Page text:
Technology Trends: Physical Security Network Management

One area within the subject of convergence that has received surprisingly little press, and that is conspicuously missing from industry product offerings, is Network Management targeted at the connected devices. The ISO defines five elements of network management: fault, configuration, accounting, performance and security. Some or all of these are implemented in a variety of Network Management Systems (NMS).

Let's examine how these systems acquire their information. The easiest technique is a ping sweep using the common "ping" command, where a range of IP addresses is polled to determine existence on a network. Ping only provides information on the existence of a device but not any further information about the device itself.

Alternatively, a set of IP addresses can be inserted manually. Address Resolution Protocol (ARP) can then be used to discover the MAC address associated with each IP address.

Simple Network Management Protocol (SNMP) enables the gathering of information about the device itself, depending on what was implemented in design by the device manufacturer. Most major IP camera manufacturers support SNMP, but only a few, including Axis and Pelco, support the more secure SNMP version 3. Many security devices do not support SNMP, but topology information can still be gained if the device is connected to a managed switch.

In the context of IT, there are several proven NMS packages such as HP OpenView, SolarWinds and Whatsup Gold that have evolved to provide the IT manager a range of capabilities, including performance management, diagnostics, process monitoring and problem isolation. Such tools have become an indispensible asset for IT managers - particularly in enterprise-class systems. These are IT-centric tools, however, and are arguably too expensive, too intimidating, and, in all likelihood, overkill for the physical security manager. These packages typically focus on the switch infrastructure and may not easily identify common device issues such as intermittent connection problems.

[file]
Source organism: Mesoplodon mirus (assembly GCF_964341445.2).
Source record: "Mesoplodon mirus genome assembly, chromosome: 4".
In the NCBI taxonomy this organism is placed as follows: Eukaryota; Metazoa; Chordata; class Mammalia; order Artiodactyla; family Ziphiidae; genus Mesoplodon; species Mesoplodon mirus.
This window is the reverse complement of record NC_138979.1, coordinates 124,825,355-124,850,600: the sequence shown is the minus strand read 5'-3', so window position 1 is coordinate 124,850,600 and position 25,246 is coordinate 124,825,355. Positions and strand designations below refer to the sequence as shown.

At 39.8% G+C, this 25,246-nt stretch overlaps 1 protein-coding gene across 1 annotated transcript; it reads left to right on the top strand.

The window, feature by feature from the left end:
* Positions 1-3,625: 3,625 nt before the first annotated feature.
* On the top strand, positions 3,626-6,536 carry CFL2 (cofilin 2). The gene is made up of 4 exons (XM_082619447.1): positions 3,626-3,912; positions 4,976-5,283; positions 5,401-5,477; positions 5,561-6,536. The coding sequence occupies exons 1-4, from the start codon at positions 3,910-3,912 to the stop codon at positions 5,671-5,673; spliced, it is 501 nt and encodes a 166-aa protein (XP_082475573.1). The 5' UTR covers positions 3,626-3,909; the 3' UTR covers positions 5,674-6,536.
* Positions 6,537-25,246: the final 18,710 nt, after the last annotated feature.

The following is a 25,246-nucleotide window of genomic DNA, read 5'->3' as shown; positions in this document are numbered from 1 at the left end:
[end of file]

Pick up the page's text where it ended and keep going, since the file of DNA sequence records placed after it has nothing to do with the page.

This begs the question, "What does the Physical Security Manager need for network management when the network is separate from the corporate network (or even if it isn't)?" Let's look at the features and requirements of NMS tools as they might apply to physical security:

- Network topology: Ideally, an NMS should let you know what devices reside on the network, information about them (e.g., MAC address and IP address), and how they are interconnected, including switch port interconnections.

- Network performance: Are any of the communication links indicating no communication or excessive bandwidth use? Is there an underlying trend or pattern?

- Device performance: Are any of the devices displaying delays in responses or intermittent outages? Not all problems are caused by network performance. Ping response times can easily identify an overloaded or troubled device.